The Startup Story - From an Idea to Our First Customer in 7 Days

I am a programmer, and while thinking about ideas for a possible startup I always focused on the technical side, thinking it was the only important aspect of it.  A good idea plus good implementation equal success, or maybe not? Seven days after we brought Korekt.me to life changed the way I see it now. I'll try to sum up the different aspects of a web startup as I saw it. Please keep in mind that this is not a definitive guide, just a diary.

The Idea and The Co-Founder

Korekt.me is an online English proofreading service, and is a service I realized I needed myself to enhance my blog. I thought it would be a good idea to solve my own problem, and would be something that would help me stay focused on customers needs. The money behind the idea was clear, i.e. serve the customer, collect the money, be happy. No advertising or any other uncertain sources of income involved. Also, I felt the competition wasn't getting it right. I wanted interactivity, shorter turnaround times, low prices. The deciding point was that I had a chance to team up with a great editor, Mira. I considered this to be a serious competitive advantage from day one because we wouldn't have to fully depend on external editors. The setup seemed ideal - me as the prototype customer, Mira as the prototype editor.

Competition and Decision

A few days after Mira arrived in Prague from the USA and we had planned to meet and talk about the idea, the list of LeWeb'09 Startup Competition attendees was published. What do you think I found? A startup called Wordy.com doing exactly what we were about to do. I can tell you that it was quite a disappointment, but then I realized that without competition no new ideas can be born, and that there were many companies offering proofreading on the market anyway. The problem with proofreading companies already on the market is that none of them operate or provide exactly the services we like (Wordy being the exception). We took this as a challenge to launch before LeWeb, and decided to make it in seven days so as to have a few days for testing. I know, I know... :-)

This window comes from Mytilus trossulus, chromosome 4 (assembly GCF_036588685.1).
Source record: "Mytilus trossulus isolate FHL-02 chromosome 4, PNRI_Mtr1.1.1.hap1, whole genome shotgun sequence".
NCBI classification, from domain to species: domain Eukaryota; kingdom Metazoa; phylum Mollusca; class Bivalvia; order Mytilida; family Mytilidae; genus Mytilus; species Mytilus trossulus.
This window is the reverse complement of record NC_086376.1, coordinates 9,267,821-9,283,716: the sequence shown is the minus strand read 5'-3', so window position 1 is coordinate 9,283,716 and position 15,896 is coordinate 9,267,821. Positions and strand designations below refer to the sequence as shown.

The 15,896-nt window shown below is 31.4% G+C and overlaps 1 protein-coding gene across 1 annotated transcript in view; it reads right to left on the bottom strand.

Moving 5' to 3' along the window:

Name and Domain

Picking the name was surprisingly easy for us. It is a very subjective thing, but I am quite happy with what we have. The more problematic part was making sure the domain related things correctly. Dealing with DNS changes under time pressure is especially painful. Every change took several hours, things were cached here and there, and I ran into problems with Google AppEngine not supporting naked domains. My DNS hosting didn't support forwarding from the naked domain to www, so we had to make the switch to a different DNS server. I really hate messing with these DNS things.

Design and Implementation

In parallel with all the discussions and DNS setups, I spent a few evenings doing mockups in Balsamiq. What a great tool that is! It is not just about placing a button up or down, the most important role it plays is it helps you understand user interaction and the way your application is going to work. With this in mind, I removed every single feature that was not essential for the user to finish their order, and ended up with just three user screens, passing this over to Martin Cohen, the designer. We then iterated over different versions he published online for me, and step by step managed to get the final design. I asked my friends at Inmite to work on the implementation aspect, and I think they spent a total of 24 working hours on it. We decided for AppEngine Java runtime because their free limits are very nice, we've had a good experience with Java in the past, and things should scale, right? :-) Of course, I also had my day job, so I was spending all my evenings and late-nights with all of these other tasks. We also performed intensive testing on random blogs of my friends (I think I should send those fixed versions to them) to measure the average time needed for editing, and to define a fair price based on the outcome.